"Just let them try that karate defense at Knoxville," warned Tennessee Coach Ray Mears, who apparently felt his players had been victims of Oi-zuki and Gedan-barai blows while losing 88-82 at Kentucky. Kevin Grevey, who had 24 points for the Wildcats in that game, had 27 more as Kentucky held off Mississippi 85-82. Alabama, the Southeastern Conference's only unbeaten team, defeated Mississippi 74-71 and LSU 93-67 as Boonie Russell scored 45 points and Charles Cleveland 40. Auburn, with a roster composed entirely of underclassmen, tied Kentucky for second place. Before upsetting the Wildcats two weeks ago, the Tigers ate mashed potatoes. So last week they filled up on more of the same, then mashed independent Georgia Tech 87-75, Florida 84-68 and Vanderbilt 93-89. Freshman Forward Mike Mitchell had 42 points and 32 rebounds in the two SEC wins, and sophomore Guard Eddie Johnson scored 51 points.

Marquette Coach Al McGuire climaxed a verbal tirade during a game against South Carolina with a little hard-shoe routine that ended with him kicking his chair. Gamecock Coach Frank McGuire felt Al's attempt to intimidate the referees worked because "the next four calls went his way." Said Al, "We've all got to go to the marketplace occasionally." Playing at Marquette's place, South Carolina lost 69-60. Four nights later, against Notre Dame, McGuire went shopping again. Late in the first half, he yelled at the officials, "We don't even have a foul shot yet." He also had a long powwow with the refs and, sure enough, by the game's end the Warriors had taken 15 foul shots, the Irish had tried 14 and Marquette had won 71-68.

Indiana beat Big Ten foes Northwestern (82-56) and Minnesota (79-59) to extend the country's longest winning streak to 19.

Miami of Ohio lost in double overtime at Ohio U. 92-90 amid 49 fouls and much confusion. The disorder began when the referees invoked the almost unheard-of double-foul rule. A personal was called against the Bobcats, but before the foul shot could be taken, a Redskin got a technical for shoving an Ohio player. That necessitated enforcement of the double-foul rule, which prohibits a team charged with a T from having an advantage in a situation where both teams have been cited for fouls. So Ohio was awarded two free throws instead of the usual one. Later Miami thought it had won the game in regulation time only to have the refs rule that the Redskins' successful buzzer-shot came too late. Finally, with four seconds left in the second overtime, Ohio's Dave Terek put in a layup to make the score 92-90. He was fouled but never got a chance to take his shot as fans swarmed the court and the clock was allowed to run out.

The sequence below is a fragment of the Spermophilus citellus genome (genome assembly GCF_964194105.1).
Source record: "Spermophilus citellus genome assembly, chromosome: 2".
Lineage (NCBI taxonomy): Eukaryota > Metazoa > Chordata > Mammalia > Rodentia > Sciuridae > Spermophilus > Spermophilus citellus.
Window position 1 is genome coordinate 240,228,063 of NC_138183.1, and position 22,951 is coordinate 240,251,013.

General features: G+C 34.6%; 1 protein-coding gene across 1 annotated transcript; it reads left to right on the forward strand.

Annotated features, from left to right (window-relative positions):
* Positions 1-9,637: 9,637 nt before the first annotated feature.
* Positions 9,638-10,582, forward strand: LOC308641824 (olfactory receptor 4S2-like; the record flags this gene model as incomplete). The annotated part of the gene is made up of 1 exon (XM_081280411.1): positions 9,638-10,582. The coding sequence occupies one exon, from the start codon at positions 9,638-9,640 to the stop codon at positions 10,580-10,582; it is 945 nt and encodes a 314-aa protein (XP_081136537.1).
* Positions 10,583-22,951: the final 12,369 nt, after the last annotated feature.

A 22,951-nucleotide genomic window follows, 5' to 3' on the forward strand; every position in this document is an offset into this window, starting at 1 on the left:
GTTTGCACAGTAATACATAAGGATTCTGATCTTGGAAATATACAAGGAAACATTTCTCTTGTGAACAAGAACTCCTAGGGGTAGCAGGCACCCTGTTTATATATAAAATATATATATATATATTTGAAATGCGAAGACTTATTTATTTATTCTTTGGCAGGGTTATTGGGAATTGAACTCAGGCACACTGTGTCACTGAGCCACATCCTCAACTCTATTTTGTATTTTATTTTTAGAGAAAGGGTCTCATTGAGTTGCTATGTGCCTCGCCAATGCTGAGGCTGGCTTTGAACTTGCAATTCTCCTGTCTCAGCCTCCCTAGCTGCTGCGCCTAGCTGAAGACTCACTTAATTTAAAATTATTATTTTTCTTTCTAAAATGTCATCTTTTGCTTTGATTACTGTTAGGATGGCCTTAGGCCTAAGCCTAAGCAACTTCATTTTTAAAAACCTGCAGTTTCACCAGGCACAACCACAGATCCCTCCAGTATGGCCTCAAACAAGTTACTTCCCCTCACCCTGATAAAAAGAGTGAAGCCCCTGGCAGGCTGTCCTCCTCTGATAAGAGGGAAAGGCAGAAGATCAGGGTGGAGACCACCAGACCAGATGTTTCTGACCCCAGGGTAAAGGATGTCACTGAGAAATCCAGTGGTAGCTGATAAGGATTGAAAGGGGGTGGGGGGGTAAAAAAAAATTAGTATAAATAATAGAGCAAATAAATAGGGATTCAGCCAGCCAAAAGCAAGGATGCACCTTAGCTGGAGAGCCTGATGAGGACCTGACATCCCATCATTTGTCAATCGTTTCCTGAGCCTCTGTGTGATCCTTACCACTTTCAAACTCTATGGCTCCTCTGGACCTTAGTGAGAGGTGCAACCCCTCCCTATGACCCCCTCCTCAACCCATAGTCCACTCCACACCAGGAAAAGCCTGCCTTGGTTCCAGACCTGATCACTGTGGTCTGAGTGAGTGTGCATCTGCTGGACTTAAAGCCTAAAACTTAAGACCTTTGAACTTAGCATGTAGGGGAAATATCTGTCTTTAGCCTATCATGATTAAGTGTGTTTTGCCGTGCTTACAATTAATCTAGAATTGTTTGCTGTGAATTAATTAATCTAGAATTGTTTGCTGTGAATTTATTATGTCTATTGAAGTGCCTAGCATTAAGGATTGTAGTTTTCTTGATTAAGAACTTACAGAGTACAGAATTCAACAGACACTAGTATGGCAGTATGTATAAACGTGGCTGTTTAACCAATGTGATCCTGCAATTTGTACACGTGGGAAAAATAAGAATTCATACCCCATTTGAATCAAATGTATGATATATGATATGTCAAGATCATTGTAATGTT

1. INDIANA (16-0)
2. ALABAMA (11-1)


Much of the game between Drake and Louisville was slowed to a standstill as the Bulldogs resorted to a zone defense and the Cardinals played keepaway to try to force them into a man-to-man. But with the score tied 45-45 and 20 seconds to go, it was clearly time to stop standing around. Louisville's Junior Bridgeman decided to drive in for a shot and the sudden activity must have unnerved him. He slipped and was called for traveling. Seconds later Drake's Ken Harris tried a baseline jumper, but, oops, the ball went into the hoop and out again and the game went into overtime. Bridgeman promptly put in two baskets and the Cardinals prevailed 55-53.

Missouri outshot Kansas 37 field goals to 30, overcame a 70 50 deficit to tie the score at 72-all and got 28 points from Willie Smith, 18 of them in a six-minute span. Nevertheless, the Jayhawks took their Big Eight opener 91-86. They got 27 points from Rick Suttle and made 31 of 39 foul shots to 12 of 22 for the Tigers. Oklahoma set a conference scoring mark, drubbing Colorado 113-62.

Memphis State crunched Buffalo State 138-92, pouring in 84 points in the second half, and whomped Missouri-St. Louis 130-79.

1. LOUISVILLE (12-0)
2. KANSAS (9-4)